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Teacher’s Insight to Gloucester High School


Everyone has their own opinions, especially the teachers who shape the minds of our future generations. Despite their importance, it’s not always easy for them to express their unfiltered opinions openly. This is what this article addresses, giving those educators a platform to give anonymous feedback on their experience. This level of confidentiality opens up a whole new gateway to words they might have previously not spoken if official on the record.


The first step in collecting all this insight was to get out there and ask questions. Teachers were contacted both in person and virtually to conduct these interviews, both means were secure and entirely anonymous. Extensive measures were taken to ensure the longevity of this privacy, the importance of it all truly couldn’t be expressed enough. Not only in terms of honesty alone, but almost every source would not accept the interview until they were reassured multiple times. After the sources agreed, a series of broad to specific questions were asked that covered various school-related topics. Examples of some of these are the culture of the area, academic support, administration, professional development, and even student engagement. Some source-specific questions were asked to gain more insight, but those will not be included to keep consistency and of course, maintain the confidentiality of it all.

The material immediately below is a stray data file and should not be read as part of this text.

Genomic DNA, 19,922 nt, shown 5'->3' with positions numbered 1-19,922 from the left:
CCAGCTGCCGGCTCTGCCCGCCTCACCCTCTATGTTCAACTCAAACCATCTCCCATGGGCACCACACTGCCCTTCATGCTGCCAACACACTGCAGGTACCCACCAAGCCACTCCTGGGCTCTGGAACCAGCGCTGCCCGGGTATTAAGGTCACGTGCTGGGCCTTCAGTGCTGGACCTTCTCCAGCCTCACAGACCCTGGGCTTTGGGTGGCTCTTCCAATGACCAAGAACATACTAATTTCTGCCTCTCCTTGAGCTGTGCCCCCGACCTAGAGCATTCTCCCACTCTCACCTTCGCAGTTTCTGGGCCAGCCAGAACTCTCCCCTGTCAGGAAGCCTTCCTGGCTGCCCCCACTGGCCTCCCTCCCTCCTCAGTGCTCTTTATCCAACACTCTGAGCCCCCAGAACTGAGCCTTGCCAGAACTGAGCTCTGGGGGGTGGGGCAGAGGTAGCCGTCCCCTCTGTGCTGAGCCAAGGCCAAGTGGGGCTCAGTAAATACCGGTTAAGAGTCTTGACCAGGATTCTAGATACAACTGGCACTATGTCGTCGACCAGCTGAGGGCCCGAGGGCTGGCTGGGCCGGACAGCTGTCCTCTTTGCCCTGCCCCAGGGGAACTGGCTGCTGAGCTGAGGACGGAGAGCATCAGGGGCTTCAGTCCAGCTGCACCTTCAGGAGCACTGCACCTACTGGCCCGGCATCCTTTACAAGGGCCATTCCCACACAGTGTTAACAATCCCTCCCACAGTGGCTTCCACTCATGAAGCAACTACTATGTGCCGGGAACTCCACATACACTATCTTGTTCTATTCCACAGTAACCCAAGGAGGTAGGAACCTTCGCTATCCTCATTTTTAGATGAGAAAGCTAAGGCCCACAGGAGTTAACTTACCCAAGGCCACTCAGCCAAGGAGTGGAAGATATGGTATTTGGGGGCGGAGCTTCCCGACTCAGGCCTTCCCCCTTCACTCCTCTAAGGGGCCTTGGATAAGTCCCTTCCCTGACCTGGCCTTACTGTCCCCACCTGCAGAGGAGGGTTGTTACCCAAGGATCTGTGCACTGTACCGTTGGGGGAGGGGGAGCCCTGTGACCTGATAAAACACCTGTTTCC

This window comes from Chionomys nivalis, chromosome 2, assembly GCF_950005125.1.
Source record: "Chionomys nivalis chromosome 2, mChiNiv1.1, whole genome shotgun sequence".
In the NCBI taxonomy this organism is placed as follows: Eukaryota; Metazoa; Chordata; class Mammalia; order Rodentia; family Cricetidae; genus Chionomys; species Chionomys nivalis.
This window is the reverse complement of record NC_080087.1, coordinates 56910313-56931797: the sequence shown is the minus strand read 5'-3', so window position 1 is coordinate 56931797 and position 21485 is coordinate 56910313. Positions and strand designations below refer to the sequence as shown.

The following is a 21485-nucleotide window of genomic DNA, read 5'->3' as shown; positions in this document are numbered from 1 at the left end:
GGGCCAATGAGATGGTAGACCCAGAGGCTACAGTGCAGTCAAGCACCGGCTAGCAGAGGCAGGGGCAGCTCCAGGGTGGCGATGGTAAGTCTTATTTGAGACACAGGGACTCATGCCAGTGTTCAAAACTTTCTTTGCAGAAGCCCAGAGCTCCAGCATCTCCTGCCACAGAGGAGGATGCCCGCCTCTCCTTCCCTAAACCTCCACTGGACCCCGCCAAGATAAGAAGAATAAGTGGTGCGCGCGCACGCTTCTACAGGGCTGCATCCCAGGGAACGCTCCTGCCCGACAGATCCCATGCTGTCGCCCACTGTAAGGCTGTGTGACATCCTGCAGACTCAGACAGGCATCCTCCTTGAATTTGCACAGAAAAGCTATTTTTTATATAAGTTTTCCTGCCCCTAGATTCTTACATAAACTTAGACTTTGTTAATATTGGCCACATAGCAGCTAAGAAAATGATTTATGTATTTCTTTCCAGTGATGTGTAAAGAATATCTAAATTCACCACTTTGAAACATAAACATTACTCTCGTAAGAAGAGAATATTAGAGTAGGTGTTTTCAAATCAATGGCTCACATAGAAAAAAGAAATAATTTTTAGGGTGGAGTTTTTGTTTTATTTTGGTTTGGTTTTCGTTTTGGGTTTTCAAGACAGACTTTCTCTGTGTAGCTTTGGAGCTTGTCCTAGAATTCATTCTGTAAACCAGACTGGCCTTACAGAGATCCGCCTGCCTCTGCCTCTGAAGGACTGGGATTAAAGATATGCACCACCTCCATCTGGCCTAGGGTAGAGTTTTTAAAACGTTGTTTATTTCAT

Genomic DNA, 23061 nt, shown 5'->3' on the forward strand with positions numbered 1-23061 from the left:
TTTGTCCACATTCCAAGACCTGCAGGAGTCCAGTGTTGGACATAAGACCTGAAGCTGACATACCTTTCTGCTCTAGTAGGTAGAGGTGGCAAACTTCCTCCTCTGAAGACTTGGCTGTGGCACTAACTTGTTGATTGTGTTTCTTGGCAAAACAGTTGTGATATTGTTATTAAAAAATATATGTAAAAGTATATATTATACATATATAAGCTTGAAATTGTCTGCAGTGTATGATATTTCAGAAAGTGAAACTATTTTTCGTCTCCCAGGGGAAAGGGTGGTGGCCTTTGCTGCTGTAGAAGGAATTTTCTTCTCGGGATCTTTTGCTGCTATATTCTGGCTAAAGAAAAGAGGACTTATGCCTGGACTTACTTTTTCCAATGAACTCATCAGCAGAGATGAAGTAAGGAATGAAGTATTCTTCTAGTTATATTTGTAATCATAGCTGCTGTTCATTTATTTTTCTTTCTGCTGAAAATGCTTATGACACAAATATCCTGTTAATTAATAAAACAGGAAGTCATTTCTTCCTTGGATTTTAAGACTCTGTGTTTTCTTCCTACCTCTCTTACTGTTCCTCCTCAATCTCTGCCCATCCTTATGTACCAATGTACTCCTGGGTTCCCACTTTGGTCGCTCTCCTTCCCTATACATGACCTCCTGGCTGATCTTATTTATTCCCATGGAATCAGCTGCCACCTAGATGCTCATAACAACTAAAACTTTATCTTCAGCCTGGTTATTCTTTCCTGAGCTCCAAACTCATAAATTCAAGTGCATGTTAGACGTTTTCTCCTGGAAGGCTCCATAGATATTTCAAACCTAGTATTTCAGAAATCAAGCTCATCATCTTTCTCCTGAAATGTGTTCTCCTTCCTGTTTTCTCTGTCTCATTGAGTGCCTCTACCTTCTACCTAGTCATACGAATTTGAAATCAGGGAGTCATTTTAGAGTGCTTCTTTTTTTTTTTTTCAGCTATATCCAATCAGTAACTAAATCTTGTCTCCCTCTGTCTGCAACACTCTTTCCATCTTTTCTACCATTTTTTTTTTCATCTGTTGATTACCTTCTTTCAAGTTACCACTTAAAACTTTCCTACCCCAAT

Gloucester County may not be nationally recognized for its culture, but those who live here can attest to its unique atmosphere. Of course, the surrounding culture will have an effect on the school and its students. A teacher was asked the question, “Gloucester is known to have some underlying conservative views on race, do you believe this affects the school, and if so, to what extent?” The anonymous teacher responded with “As a teacher, I personally believe in equality. Not everyone from around here may share that view, but I believe a good majority of the staff here is against any sort of racial biases. I think Gloucester High School has done a pretty good job at preventing that, but I have definitely heard rumors of it.” Collectively most shared a similar opinion, that though there has probably been some examples over time, it is not welcomed in this school.


The next area selected to cover had to do with the academic support and resources available in the school. A majority of the selected teachers agreed on the fact that they have limited resources, but attempt to do with what they have. One teacher was asked “So, the school has a couple of academic support options and resources, what do you think they can improve on in those regards?” they responded with “The biggest issue is probably the advertisement of it all, yeah, they exist, but what’s the point if those who need it don’t know how to access them.” This perspective shed light on this ongoing issue, in which multiple other teachers could find some agreement when questioned about the very same thing. One source added, “It’s not just teachers who recognize it, most of my awareness came from the confusion of students when the resources were mentioned.”